Exactly Like You, Edinburgh Festival Fringe

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Things have never been easy for Abby. She doesn’t get on with her mum, she’s didn’t do well in school, she drifts from one shitty job to another without any purpose or goals. She misses her Nana, with whom she would spend long hours writing fantastical stories and listening to music. Nina Simone was their favourite. In Exactly Like You, Lotte Rice tells Abby’s story through a moving, passionate spoken word monologue on losing her way and finding it again.

Rice’s way with words makes Abby funny and relatable, the sort of woman you could sit down with over a pint or a cup of tea and natter about all and sundry going on in the world. She would always have a story or an anecdote to share that would make you laugh or think, or both. Her decision to make Abby a working class, down-at-heel character so expressive and articulate through spoken word is a fantastic choice rather than catering to the stereotype of working class young people as grunting cokeheads who only live for nights out on the piss. The piece is punctuated with soulful renditions of Nina Simone’s songs, effectively breaking up the dense text. Though Abby’s story isn’t remarkable in itself, the mode of telling it is hugely refreshing.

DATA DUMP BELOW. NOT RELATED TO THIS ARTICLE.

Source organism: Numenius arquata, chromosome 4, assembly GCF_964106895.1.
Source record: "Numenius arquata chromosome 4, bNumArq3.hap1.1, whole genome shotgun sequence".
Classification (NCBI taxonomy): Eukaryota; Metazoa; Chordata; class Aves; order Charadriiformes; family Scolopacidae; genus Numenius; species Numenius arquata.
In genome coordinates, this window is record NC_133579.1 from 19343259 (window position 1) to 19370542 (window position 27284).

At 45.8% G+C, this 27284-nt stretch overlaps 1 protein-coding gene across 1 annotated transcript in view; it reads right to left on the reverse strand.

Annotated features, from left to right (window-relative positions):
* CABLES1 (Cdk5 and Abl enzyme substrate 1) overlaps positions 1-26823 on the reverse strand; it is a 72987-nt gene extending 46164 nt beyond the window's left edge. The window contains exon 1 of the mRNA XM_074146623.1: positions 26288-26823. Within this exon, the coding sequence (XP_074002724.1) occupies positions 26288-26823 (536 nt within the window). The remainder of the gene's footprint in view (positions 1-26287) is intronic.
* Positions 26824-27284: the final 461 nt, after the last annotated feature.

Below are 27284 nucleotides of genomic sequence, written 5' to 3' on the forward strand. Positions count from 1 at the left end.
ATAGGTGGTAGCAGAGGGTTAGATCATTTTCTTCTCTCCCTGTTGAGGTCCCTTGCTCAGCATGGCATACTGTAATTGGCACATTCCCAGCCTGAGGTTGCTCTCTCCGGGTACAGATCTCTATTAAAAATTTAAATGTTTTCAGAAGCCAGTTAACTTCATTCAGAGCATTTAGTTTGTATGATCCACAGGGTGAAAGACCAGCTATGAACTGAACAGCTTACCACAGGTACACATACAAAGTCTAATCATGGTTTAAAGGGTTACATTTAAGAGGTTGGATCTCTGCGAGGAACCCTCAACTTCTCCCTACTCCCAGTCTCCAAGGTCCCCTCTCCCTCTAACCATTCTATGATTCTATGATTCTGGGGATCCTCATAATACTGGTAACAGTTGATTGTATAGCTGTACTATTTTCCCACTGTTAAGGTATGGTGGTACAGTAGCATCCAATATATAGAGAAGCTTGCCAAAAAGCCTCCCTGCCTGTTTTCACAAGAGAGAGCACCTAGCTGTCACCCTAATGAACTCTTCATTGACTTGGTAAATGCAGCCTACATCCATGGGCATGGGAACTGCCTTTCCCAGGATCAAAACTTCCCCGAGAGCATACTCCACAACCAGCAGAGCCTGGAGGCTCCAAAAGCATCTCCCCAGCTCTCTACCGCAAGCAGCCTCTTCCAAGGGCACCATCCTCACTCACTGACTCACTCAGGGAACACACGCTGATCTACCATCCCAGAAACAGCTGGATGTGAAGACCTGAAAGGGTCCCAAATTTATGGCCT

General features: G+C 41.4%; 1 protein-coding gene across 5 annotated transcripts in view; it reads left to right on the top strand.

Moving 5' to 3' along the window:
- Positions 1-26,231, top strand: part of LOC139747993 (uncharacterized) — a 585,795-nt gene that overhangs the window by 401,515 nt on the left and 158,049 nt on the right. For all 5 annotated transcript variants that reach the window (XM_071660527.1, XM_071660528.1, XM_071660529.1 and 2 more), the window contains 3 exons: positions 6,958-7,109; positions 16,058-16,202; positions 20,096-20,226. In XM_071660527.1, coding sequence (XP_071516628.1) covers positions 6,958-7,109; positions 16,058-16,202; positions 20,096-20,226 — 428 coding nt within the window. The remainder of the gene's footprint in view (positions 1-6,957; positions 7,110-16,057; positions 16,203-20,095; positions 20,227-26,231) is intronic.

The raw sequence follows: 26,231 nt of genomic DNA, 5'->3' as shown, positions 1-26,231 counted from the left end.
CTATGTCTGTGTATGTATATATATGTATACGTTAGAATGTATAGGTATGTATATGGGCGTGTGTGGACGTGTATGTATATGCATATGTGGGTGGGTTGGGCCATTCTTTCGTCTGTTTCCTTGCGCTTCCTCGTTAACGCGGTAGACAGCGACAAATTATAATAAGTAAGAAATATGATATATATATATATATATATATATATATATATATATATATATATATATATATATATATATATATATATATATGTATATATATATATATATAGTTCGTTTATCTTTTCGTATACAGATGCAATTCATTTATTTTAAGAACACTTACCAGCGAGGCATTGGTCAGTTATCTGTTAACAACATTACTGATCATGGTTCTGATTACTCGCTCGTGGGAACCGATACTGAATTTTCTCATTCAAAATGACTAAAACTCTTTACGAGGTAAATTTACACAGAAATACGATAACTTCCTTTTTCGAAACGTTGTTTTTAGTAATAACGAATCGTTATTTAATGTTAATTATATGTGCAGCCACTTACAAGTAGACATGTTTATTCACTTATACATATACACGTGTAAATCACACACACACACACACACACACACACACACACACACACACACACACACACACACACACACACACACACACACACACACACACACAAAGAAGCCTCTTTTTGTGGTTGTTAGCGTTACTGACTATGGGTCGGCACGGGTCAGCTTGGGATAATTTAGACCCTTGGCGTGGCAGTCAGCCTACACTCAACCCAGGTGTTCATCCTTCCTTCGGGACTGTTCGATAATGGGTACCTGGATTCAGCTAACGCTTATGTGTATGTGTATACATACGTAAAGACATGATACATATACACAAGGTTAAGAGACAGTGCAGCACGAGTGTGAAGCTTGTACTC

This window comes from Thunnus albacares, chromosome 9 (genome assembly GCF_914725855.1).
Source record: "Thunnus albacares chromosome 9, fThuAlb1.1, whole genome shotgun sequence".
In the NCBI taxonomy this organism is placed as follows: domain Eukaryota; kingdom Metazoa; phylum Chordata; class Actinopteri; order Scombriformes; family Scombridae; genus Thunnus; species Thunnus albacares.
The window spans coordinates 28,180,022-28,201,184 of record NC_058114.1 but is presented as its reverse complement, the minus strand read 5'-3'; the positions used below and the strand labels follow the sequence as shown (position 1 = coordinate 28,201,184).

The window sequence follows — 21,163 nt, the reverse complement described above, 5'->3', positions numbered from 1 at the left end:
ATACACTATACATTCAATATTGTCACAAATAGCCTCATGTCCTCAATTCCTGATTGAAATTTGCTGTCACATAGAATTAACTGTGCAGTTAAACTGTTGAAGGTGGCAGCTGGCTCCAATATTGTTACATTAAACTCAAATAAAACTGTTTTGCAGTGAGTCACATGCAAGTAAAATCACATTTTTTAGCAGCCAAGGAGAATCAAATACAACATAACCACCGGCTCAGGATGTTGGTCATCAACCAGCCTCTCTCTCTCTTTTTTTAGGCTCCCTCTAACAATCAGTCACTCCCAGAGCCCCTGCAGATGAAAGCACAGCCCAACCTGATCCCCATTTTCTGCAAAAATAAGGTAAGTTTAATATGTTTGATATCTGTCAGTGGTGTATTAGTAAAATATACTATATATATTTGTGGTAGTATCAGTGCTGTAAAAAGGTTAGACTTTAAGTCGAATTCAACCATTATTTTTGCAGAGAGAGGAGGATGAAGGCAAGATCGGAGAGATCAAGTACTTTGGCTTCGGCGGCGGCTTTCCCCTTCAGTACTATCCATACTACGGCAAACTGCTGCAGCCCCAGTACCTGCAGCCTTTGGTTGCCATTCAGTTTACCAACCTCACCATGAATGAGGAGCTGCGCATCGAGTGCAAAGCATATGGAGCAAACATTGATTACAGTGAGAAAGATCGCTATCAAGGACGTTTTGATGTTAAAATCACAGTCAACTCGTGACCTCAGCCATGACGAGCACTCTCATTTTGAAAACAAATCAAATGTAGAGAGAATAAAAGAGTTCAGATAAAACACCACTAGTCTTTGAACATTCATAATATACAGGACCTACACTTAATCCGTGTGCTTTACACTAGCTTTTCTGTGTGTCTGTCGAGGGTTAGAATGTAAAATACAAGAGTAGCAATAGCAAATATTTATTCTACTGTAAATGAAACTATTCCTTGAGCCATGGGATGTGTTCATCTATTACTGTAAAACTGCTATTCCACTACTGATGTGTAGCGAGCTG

Designer Elouise Farley and lighting designer Zanna Woodgate work together to create a landscape of glowing bookcases, the sort that fit vinyl records. Though simple and subtle, they capture the inner warmth of Abby’s Nana who lived for music of all sorts. They are her memories of her time with Nana, always present and always driving her forward, and a lovely addition that makes the piece feel more polished than a bare stage.

When Abby hits rock bottom after yet another night out drowning her painful memories with too much whiskey, an unexpected helping hand appears. Fortunately, this is not some benevolent, condescending force sent to save her. Abby’s journey is one of reflective self-discovery told in an engaging, lively format with fantastic music to boot.

Exactly Like You runs through 28th August.

The Play’s the Thing UK is committed to covering fringe and progressive theatre in London and beyond. It is run entirely voluntarily and needs regular support to ensure its survival. For more information and to help The Play’s the Thing UK provide coverage of the theatre that needs reviews the most, visit its patreon.

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Please Excuse My Dear Aunt Sally, Edinburgh Festival Fringe